Private Wealth 

The Foundations (Guernsey) Law, 2012 (Law) is awaiting Royal assent, expected to be given by the end of the year or early next year.  Whilst Guernsey is not the first jurisdiction to provide for foundations, the Law does provide a number of unique options for individuals wishing to take advantage of the benefits provided by foundations.  The purpose of this note is to provide both a general summary of the features of a Guernsey foundation, as well as a summary of these unique options that will be available under the Law.

Foundations: a civil law concept

The concept of a foundation has existed for centuries, primarily in civil law jurisdictions whose laws derive from Roman law.  Whilst Guernsey is a common law jurisdiction, the Law has been drafted in such a way as to reflect legal drafting in civil law jurisdictions which do not usually recognise the concept of a Trust, but which are familiar with foundations.  It is anticipated that Guernsey foundations will be particularly of interest to wealthy individuals, family businesses and entrepreneurs in “emerging market” countries, many of which are civil law jurisdictions.

The basics

Foundations (which in some countries are referred to as Private Foundations or Private Interest Foundations) have characteristics of both a company and a trust, providing sufficient corporate characteristics for civil law jurisdictions to recognise them, and sufficient trusts characteristics to make them an attractive option for succession and estate planning purposes.  Most importantly, foundations are not a hybrid of companies and trusts, but are a legal concept all of their own, with their own specific origin and purposes. 

A table setting out the similarities and differences between foundations and companies and trusts is set out here.

General uses of a Foundation

  • Wealth protection and asset management;
  • Inheritance/succession planning and the circumvention of forced heirship rules;
  • Charitable and non-charitable purposes;
  • Orphan vehicle for funds, private securitisation etc;
  • Pension funds; and/or
  • Holding capital, income and specific assets;
  • As a trustee (as an alternative to a private trust company).

The Guernsey basics

There are a number of provisions in the Law that may be of interest to those contemplating establishing a foundation, some of which are found in the laws of other jurisdictions but some of which are not.  We set out the key features of Guernsey foundations below:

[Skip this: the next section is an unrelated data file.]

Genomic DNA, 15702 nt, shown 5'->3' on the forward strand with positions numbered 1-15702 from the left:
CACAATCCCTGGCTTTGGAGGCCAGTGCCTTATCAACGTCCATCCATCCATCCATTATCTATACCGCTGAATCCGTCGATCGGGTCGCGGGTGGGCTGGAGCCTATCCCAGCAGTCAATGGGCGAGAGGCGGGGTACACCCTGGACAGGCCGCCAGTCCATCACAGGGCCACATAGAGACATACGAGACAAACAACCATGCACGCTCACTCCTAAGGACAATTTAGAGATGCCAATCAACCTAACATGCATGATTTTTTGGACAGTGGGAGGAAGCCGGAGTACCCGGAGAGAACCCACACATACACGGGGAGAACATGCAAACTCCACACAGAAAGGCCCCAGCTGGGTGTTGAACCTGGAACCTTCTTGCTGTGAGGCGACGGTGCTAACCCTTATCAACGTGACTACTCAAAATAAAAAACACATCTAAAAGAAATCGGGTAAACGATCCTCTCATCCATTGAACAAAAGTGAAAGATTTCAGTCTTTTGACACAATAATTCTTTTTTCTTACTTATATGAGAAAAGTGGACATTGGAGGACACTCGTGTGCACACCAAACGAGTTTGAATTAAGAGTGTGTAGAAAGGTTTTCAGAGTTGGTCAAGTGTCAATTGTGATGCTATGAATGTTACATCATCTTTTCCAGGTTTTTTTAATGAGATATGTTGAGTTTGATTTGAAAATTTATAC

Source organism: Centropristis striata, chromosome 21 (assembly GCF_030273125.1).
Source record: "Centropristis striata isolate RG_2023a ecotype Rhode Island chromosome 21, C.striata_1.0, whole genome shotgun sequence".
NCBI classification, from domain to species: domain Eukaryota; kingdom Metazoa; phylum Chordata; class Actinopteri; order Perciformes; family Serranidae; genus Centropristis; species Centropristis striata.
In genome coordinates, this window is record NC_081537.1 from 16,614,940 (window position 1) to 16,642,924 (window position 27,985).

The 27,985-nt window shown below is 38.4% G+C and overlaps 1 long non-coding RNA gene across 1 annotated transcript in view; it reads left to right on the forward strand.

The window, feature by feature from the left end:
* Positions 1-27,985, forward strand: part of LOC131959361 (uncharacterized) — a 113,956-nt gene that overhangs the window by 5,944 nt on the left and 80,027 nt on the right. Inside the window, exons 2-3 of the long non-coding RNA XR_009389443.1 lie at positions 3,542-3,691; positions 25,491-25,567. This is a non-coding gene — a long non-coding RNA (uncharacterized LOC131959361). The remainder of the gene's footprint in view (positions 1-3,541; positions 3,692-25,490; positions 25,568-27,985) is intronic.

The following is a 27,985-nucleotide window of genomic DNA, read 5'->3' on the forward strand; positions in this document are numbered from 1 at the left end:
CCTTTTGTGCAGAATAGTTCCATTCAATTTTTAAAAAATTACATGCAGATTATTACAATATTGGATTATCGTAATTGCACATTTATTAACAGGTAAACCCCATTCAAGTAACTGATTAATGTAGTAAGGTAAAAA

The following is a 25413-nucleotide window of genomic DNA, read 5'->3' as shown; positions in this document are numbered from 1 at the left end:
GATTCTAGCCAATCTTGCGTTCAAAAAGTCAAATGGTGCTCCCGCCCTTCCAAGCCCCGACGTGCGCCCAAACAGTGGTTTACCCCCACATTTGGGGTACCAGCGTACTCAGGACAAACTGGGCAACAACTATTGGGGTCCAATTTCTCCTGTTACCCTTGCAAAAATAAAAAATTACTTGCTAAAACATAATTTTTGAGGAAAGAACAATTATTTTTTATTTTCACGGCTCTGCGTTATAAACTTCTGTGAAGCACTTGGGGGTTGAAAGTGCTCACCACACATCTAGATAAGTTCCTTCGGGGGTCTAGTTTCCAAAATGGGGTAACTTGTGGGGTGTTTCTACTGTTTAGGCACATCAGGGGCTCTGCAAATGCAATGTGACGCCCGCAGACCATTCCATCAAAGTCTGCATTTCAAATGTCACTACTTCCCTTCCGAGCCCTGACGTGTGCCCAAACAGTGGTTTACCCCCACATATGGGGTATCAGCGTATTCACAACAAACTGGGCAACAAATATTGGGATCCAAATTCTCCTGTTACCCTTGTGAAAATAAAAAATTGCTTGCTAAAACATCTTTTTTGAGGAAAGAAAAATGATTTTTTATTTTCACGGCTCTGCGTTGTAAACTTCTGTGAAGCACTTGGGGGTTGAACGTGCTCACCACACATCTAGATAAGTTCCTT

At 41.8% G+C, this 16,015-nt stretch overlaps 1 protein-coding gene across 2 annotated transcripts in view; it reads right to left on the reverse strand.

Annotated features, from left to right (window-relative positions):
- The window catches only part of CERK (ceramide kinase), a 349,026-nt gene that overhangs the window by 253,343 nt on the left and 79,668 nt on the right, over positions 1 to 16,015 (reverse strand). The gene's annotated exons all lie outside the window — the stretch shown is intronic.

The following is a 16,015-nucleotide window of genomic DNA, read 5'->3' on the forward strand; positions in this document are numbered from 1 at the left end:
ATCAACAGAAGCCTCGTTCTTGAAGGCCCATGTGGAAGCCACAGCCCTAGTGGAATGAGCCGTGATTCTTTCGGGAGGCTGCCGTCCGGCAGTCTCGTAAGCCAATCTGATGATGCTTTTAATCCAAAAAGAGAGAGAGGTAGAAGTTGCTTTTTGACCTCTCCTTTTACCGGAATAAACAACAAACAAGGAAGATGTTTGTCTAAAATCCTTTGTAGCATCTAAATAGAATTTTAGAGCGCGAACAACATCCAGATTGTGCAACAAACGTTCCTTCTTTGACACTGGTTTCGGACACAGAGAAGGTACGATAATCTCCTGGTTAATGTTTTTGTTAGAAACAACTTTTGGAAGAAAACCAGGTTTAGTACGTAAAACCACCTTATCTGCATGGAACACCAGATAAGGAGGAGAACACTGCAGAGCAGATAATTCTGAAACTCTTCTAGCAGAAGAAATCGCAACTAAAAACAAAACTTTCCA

A Guernsey foundation is formed by one or more founders, which could be one or more individuals or bodies corporate, who provide assets to the foundation, the initial endowment. 

Initial endowment

The initial endowment may comprise any property, movable or immovable, tangible or intangible, wherever situated.  Unlike in other jurisdictions, there is no minimum initial endowment required to set up the foundation.  A foundation therefore could be set up without transferring much capital or a significant asset, which may be desirable in certain circumstances.

Purpose and benefit

A foundation can be established for either a purpose/s or to benefit beneficiaries or both.  The purpose/s can be charitable or non-charitable.  This may be desirable for those founders wishing to set up a company like structure but with the flexibility of a trust.

Separate legal personality

Foundations have separate legal personality, like companies, and therefore can contract, sue and be sued, in its own capacity.  However, foundations provide an even more flexible structure to companies as they can be adapted to fit each bespoke situation. 

Like a company, the assets of the foundation belong to the foundation and not to the beneficiaries.  This may be worrying to some, but this should be considered in light of the fact that the Founder can retain certain powers over the foundation.  In addition, because the beneficiaries are not the legal or beneficial owners of the assets, they have no say over the assets, which may appeal to some founders, particularly those with minor children or those with beneficiaries who may not agree on what is to be done with the assets.


The Council